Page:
This article is a collaboration with GIK Acoustics that is part of a series of 7 blogs. Read the other blogs below.
Enjoy reading part 4!
Testing Testing Testing
More than ever now, when it comes to discussing acoustics on forums, applying acoustics, or for example looking where to place speakers in a tricky shaped room you will hear people ask for your ‘test results’. It has almost become a caveat to all recommendations. If you are considering two or three set ups in a room for example, almost all acousticians now will give an opinion and it will be followed up by I would test this first. So why testing, what is it and how do we do this for ourselves?
So why testing?
One of the largest issues within the Pro Audio community is that it appears that everybody seems to have a different opinion of how to fix an issue, how to build traps, which traps to use and where to place them. In fact, on almost every acoustics theory or solution, someone, somewhere will have written the opposite view and in both cases, it almost certainly will be written with authority that they are right.
So why is this? Two reasons instantly spring to mind, and both relate to physics. The first is that due to physics, and how sound interreacts with everything that is in a room, although certain acoustic models can be used it is extremely difficult to accurately predicts how sound is going to react in a room so acoustic testing actually shows us exactly what is happening in that room in a given moment in time. The second reason is that physics is an extremely difficult topic to master and it yet again another case of a little knowledge can be dangerous.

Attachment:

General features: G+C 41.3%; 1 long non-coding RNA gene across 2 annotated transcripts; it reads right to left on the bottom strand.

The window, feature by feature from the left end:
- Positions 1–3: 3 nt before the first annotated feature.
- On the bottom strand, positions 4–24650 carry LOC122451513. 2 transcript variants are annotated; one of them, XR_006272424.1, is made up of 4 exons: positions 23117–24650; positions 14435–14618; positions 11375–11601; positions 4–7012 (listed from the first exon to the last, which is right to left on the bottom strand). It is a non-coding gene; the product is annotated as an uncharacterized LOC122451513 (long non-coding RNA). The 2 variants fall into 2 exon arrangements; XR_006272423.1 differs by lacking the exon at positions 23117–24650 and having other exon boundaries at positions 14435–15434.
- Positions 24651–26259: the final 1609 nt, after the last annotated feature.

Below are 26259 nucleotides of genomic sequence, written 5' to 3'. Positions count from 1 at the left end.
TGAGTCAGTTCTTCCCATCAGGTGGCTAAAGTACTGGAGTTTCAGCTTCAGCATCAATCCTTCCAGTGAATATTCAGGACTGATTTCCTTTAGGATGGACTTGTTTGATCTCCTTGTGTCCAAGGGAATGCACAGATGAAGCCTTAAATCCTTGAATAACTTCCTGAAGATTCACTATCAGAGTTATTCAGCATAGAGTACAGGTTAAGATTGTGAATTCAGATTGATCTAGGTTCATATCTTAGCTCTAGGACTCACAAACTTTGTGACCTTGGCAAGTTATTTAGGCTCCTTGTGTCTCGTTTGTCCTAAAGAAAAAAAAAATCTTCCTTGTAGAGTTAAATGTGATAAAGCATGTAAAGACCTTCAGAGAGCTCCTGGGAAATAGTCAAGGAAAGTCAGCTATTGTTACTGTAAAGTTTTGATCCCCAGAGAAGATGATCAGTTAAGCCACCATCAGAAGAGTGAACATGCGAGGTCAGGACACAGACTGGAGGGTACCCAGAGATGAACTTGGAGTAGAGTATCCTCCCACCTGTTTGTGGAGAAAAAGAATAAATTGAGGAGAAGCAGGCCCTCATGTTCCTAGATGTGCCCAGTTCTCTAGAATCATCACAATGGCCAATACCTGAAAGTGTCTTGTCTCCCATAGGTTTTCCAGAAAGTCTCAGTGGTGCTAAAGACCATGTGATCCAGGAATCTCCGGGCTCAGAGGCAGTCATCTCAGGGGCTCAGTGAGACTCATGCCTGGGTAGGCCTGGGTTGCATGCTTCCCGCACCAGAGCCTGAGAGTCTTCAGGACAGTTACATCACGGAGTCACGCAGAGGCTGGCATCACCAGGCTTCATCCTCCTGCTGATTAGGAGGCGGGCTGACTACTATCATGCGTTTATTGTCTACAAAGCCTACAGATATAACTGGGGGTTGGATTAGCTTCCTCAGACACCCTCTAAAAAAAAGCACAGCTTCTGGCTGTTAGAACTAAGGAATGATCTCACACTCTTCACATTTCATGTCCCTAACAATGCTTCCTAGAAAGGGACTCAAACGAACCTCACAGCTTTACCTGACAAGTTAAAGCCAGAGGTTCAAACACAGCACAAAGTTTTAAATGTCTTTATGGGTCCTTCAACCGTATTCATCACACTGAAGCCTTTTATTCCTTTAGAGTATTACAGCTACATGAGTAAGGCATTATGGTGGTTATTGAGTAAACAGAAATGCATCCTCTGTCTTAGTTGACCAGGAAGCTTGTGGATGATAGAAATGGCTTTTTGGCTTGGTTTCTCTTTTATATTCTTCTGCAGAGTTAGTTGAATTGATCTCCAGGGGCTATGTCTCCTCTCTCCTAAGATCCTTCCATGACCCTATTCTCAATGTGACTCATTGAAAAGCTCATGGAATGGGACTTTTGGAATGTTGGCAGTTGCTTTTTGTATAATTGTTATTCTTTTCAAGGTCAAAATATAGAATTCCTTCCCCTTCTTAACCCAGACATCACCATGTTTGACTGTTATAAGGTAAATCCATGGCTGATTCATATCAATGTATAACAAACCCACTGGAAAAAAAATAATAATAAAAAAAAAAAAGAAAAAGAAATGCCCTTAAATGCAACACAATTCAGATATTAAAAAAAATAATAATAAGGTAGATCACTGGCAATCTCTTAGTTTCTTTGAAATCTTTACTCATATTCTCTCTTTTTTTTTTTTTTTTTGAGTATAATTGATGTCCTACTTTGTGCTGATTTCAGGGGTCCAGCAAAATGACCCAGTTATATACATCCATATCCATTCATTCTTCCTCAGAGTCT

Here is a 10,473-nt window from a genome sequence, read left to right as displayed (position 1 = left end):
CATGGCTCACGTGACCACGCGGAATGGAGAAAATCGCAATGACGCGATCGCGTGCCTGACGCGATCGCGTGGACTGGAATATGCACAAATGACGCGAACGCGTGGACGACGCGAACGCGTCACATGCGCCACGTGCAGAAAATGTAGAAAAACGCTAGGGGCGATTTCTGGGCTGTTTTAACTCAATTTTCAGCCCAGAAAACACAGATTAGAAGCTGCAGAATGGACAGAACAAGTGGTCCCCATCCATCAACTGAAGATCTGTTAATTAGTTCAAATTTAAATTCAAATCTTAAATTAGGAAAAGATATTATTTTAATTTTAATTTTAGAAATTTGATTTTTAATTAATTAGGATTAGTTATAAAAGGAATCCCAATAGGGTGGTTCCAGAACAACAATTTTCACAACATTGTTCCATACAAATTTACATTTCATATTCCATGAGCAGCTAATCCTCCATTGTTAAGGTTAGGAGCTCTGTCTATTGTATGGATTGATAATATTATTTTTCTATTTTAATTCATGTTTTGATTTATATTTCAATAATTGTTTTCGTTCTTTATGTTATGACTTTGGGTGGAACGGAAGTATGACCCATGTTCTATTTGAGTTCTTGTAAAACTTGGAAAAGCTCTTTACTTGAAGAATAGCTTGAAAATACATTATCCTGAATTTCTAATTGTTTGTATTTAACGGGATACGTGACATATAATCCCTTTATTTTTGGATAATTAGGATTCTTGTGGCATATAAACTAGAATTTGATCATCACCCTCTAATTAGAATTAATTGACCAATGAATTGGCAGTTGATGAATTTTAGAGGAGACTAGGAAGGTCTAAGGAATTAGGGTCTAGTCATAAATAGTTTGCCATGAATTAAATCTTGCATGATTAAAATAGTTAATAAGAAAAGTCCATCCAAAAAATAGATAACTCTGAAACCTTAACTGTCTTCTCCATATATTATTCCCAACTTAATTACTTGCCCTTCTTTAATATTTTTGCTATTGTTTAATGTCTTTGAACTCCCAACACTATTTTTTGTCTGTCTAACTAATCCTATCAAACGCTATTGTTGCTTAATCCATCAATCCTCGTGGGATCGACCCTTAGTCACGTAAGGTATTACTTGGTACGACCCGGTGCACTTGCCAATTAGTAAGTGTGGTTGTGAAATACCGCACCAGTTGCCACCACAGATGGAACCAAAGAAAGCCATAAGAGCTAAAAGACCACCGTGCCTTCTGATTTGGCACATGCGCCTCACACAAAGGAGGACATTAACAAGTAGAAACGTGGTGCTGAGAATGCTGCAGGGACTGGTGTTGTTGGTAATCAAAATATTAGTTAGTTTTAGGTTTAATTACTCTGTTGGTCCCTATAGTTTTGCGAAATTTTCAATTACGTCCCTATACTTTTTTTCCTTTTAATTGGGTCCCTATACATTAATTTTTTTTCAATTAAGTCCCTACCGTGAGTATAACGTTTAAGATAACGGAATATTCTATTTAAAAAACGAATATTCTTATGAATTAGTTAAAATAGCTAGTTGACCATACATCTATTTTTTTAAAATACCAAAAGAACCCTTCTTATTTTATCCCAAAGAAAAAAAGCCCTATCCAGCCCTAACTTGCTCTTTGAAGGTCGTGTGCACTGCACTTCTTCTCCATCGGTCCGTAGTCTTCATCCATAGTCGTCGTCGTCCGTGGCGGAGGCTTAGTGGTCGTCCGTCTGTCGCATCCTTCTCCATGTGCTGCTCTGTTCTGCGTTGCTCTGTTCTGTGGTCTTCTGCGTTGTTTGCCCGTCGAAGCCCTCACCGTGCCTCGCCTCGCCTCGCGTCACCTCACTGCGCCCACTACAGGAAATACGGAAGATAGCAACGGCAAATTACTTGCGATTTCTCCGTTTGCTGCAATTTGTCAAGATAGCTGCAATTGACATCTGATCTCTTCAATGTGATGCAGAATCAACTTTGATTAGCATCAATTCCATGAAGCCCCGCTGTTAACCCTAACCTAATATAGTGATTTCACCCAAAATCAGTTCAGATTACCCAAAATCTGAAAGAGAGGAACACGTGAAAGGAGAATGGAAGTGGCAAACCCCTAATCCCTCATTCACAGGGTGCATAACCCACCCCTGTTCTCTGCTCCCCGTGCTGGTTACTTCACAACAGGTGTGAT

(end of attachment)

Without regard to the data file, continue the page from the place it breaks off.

What is acoustic testing?
Acoustic testing in our small room scenario is a way to measure what is happening to sound that is introduced into your room once it has left the speakers. By the use of multi directional microphones and acoustical testing software which both provides frequency and impulse responses and measures that response we are able to measure aspects such as distortion, phases, decay, frequency loudness (level) and reflections amongst other measurements (data).
Basically, we are able to build up a picture of how sound is reacting to the room, the objects you have inside that room at a given point in the room and at a given point in time. Once this information has been gathered, we can start to see exactly where your problems are in the room and start to consider our strategy to deal with it. What is even better, is this process is so simple and quick that we can continue to use the software to measure, makes adjustments, test hypothesis’ and even EQ individual frequencies if needed. Basically, this simple process takes the guesswork out of acoustic consultation.
How to Test?
In the rest of this article I am going to talk you through how we test. From which microphone and software to use, to setting up and running the program. Feel free to contact me via Inside Audio if you have any particular questions about this process and we can perhaps run a FAQ section on our next article.
We recommend the use of Room EQ wizard for your acoustical room testing. Why?
- This excellent piece of software is free to use (they ask only for donations if you wish).
- It is pretty much glitch free, really easy to run and can be used for both the room testing and EQing your room later if you wish
- They have an excellent online forum and community who are more than happy to answer any questions or queries about the software that you might have.
Download it for free (or make a donation) at https://www.roomeqwizard.com
There are two approaches with regards to microphones and that is either to connect a mic via your audio interface or what is most commonly used these days due to simplicity (and the method that I am going to use in these notes) are measurement microphones with a USB connection.